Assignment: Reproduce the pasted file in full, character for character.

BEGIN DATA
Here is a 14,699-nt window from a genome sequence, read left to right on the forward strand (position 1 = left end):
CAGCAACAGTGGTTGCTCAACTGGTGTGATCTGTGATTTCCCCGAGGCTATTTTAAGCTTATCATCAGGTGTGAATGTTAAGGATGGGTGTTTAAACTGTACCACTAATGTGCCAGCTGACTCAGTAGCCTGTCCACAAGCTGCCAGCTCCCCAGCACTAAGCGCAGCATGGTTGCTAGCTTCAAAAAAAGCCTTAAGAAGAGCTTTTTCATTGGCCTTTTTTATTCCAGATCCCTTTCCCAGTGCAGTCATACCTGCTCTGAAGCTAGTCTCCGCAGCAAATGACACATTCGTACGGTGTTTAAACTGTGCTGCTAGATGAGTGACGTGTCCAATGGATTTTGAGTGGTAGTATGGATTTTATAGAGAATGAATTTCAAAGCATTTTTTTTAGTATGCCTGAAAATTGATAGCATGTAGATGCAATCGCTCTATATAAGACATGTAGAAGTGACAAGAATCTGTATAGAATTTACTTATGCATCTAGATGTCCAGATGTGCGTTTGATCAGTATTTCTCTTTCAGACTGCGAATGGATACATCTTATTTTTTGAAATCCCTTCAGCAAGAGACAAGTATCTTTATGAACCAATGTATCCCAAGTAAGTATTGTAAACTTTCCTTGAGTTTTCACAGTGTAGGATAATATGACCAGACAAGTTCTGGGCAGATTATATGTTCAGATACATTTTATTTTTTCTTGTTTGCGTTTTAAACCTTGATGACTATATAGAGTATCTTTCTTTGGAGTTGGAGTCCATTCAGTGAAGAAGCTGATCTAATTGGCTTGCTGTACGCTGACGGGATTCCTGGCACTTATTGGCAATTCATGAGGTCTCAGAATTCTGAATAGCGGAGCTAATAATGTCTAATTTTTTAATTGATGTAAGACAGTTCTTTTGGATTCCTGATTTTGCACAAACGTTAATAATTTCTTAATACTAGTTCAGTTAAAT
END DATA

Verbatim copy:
Here is a 14,699-nt window from a genome sequence, read left to right on the forward strand (position 1 = left end):
CAGCAACAGTGGTTGCTCAACTGGTGTGATCTGTGATTTCCCCGAGGCTATTTTAAGCTTATCATCAGGTGTGAATGTTAAGGATGGGTGTTTAAACTGTACCACTAATGTGCCAGCTGACTCAGTAGCCTGTCCACAAGCTGCCAGCTCCCCAGCACTAAGCGCAGCATGGTTGCTAGCTTCAAAAAAAGCCTTAAGAAGAGCTTTTTCATTGGCCTTTTTTATTCCAGATCCCTTTCCCAGTGCAGTCATACCTGCTCTGAAGCTAGTCTCCGCAGCAAATGACACATTCGTACGGTGTTTAAACTGTGCTGCTAGATGAGTGACGTGTCCAATGGATTTTGAGTGGTAGTATGGATTTTATAGAGAATGAATTTCAAAGCATTTTTTTTAGTATGCCTGAAAATTGATAGCATGTAGATGCAATCGCTCTATATAAGACATGTAGAAGTGACAAGAATCTGTATAGAATTTACTTATGCATCTAGATGTCCAGATGTGCGTTTGATCAGTATTTCTCTTTCAGACTGCGAATGGATACATCTTATTTTTTGAAATCCCTTCAGCAAGAGACAAGTATCTTTATGAACCAATGTATCCCAAGTAAGTATTGTAAACTTTCCTTGAGTTTTCACAGTGTAGGATAATATGACCAGACAAGTTCTGGGCAGATTATATGTTCAGATACATTTTATTTTTTCTTGTTTGCGTTTTAAACCTTGATGACTATATAGAGTATCTTTCTTTGGAGTTGGAGTCCATTCAGTGAAGAAGCTGATCTAATTGGCTTGCTGTACGCTGACGGGATTCCTGGCACTTATTGGCAATTCATGAGGTCTCAGAATTCTGAATAGCGGAGCTAATAATGTCTAATTTTTTAATTGATGTAAGACAGTTCTTTTGGATTCCTGATTTTGCACAAACGTTAATAATTTCTTAATACTAGTTCAGTTAAAT